Self-care isn’t selfish

Last year, when I arrived at Mount Allison, I was a scared, anxious wreck with only one goal in mind: to survive. I figured that as long as I devoted all of my time to schoolwork and exercising, I would be the well-rounded student that I thought I absolutely needed to be, and maybe then I would be happy. This harmful mindset hung over my head like a raincloud through all of my first term.

At the end of the year, my grades were good. I had been exercising several times a week and trying to eat well. I left my dorm long enough to go out for coffee with friends before dragging myself back to my desk to study. I had done everything I could to fit the image of the “perfect student” that I had in my head.

And yet, I was miserable, and the facade I had created eventually fell apart. When faced with difficulties, I chose to bury what I was feeling rather than meet it face-to-face. Sometimes, those emotions would surface and threaten to swallow me whole, and I didn’t yet have any healthy coping mechanisms that would help me deal with them. I began feeling lost and distant from the rest of the students around me, and I started leaving my room less and less.

If I’ve learned anything since last year, it’s that this is no way to live.

I put too much emphasis on my schoolwork and not enough on my mental health. I knew how to write papers and exams, but I didn’t know myself.

I’ve learned that self-care is anything but selfish – it is self-preservation, and could even be considered an act of rebellion in a society that doesn’t value taking breaks. So if you haven’t heard it lately, this is your reminder to put your books and pencil down and breathe if you’ve been working for too long.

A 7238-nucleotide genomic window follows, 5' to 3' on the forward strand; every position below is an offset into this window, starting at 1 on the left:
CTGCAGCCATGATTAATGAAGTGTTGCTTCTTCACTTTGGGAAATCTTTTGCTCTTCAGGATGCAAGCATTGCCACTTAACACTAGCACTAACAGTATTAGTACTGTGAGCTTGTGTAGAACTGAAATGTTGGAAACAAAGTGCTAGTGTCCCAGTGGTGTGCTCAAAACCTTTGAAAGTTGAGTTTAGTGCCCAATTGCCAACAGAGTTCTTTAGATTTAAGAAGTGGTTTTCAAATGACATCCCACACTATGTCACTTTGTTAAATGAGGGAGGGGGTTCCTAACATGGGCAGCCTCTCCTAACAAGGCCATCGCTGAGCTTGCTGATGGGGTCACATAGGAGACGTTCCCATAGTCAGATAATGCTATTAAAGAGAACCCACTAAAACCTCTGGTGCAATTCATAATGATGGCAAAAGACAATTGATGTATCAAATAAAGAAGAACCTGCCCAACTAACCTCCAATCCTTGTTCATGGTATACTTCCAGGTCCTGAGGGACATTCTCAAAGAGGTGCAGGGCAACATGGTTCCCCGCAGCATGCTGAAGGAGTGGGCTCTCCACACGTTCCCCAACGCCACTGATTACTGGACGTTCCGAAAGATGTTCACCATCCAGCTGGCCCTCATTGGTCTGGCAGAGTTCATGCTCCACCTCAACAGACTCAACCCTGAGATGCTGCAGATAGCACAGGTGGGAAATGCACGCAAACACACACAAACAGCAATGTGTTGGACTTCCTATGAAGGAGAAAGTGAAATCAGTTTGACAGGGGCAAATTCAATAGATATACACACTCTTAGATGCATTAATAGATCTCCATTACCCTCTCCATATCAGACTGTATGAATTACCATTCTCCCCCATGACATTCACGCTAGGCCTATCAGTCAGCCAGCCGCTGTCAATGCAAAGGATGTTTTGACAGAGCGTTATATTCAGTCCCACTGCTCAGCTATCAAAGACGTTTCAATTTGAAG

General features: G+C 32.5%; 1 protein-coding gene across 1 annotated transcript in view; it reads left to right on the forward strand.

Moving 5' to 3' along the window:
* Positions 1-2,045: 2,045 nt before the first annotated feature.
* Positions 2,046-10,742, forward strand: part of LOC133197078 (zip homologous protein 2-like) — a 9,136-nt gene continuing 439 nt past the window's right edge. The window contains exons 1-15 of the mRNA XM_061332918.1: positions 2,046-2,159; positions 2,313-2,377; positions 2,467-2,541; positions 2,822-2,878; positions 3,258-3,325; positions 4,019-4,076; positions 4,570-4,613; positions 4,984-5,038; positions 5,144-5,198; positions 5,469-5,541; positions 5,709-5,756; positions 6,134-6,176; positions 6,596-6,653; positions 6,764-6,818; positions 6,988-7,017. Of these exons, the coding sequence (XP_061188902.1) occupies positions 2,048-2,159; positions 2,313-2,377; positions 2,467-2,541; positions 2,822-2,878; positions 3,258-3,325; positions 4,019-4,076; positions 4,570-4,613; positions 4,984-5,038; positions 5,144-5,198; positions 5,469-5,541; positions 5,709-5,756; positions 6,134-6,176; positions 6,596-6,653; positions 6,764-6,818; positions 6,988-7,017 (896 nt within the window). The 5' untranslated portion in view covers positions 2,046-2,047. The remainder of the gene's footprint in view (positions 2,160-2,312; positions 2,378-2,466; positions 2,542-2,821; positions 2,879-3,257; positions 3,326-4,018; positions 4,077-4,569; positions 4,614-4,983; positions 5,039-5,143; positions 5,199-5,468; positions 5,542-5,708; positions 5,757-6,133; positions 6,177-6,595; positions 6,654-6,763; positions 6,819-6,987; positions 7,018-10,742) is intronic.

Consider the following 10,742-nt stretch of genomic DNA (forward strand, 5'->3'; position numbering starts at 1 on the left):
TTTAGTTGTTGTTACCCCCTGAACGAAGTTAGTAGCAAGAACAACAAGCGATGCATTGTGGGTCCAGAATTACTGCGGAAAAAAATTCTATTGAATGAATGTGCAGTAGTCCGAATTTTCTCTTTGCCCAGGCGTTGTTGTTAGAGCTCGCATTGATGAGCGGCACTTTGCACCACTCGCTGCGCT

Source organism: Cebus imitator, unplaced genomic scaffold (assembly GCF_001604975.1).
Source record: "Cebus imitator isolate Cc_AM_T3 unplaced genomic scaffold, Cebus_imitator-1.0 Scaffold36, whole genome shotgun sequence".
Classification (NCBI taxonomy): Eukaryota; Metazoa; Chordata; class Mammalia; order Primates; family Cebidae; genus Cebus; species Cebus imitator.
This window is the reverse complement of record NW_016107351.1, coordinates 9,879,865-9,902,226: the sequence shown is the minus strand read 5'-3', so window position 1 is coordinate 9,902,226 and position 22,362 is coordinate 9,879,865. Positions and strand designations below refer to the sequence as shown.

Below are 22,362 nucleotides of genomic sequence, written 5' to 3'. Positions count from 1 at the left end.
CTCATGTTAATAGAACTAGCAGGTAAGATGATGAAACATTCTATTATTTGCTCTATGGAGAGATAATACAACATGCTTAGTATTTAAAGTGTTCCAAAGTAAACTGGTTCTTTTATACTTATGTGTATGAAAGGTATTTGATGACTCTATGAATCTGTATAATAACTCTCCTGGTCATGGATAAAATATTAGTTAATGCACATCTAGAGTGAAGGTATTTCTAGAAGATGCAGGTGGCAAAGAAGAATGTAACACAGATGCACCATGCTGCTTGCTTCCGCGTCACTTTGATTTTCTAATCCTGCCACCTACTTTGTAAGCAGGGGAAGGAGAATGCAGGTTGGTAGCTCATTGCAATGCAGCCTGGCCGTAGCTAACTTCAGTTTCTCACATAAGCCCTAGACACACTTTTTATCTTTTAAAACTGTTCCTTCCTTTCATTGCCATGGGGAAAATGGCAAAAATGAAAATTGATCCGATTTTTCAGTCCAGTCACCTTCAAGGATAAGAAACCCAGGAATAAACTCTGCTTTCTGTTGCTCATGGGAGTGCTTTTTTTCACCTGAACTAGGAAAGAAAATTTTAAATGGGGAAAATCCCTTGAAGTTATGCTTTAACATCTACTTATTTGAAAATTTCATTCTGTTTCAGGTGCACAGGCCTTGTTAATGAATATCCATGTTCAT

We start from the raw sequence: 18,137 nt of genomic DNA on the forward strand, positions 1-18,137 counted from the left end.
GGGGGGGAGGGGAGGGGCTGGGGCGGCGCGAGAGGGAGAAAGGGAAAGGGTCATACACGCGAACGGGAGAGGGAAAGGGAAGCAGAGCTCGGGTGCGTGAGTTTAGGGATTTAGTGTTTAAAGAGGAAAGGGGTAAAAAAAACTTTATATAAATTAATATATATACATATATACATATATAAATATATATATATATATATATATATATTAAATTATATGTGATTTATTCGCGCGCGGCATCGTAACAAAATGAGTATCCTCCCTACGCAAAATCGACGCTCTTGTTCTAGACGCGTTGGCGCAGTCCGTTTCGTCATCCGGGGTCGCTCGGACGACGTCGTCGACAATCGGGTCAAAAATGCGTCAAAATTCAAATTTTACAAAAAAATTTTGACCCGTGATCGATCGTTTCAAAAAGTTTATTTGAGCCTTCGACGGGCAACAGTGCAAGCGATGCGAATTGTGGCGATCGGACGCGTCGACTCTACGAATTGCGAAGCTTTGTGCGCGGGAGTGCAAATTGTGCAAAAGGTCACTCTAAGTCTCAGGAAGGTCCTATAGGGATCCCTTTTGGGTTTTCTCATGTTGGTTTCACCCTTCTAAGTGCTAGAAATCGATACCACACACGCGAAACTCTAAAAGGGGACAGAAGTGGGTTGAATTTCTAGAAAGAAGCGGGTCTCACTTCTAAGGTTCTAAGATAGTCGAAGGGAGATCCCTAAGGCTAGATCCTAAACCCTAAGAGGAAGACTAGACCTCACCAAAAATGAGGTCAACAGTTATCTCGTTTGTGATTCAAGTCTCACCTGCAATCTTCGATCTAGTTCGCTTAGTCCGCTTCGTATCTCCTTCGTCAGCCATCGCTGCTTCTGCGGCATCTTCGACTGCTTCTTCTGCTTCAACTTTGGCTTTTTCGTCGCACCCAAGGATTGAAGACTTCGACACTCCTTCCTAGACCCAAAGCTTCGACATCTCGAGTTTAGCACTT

When was the last time you did something for yourself? Ask yourself: am I overwhelmed? What do I need right now? If you’re hungry, take the time to eat. If you’ve been studying for too long and your brain is turning into mush, get up. Remember that being gentle with yourself only when you’re content is the same as watering the plants only when it’s raining. You can take that bath, or go for that walk, or talk with that friend. Self-care doesn’t need to be extravagant – sometimes it is just simply letting yourself be still in a world that is go, go, go.

If you’re struggling today, if the towering pile of schoolwork in front of you is too much to bear, please know that it is perfectly okay to look after yourself first. Let this article be your permission slip to walk away from your responsibilities for a little while – I promise they won’t seem so heavy when you return.

Sophie Betts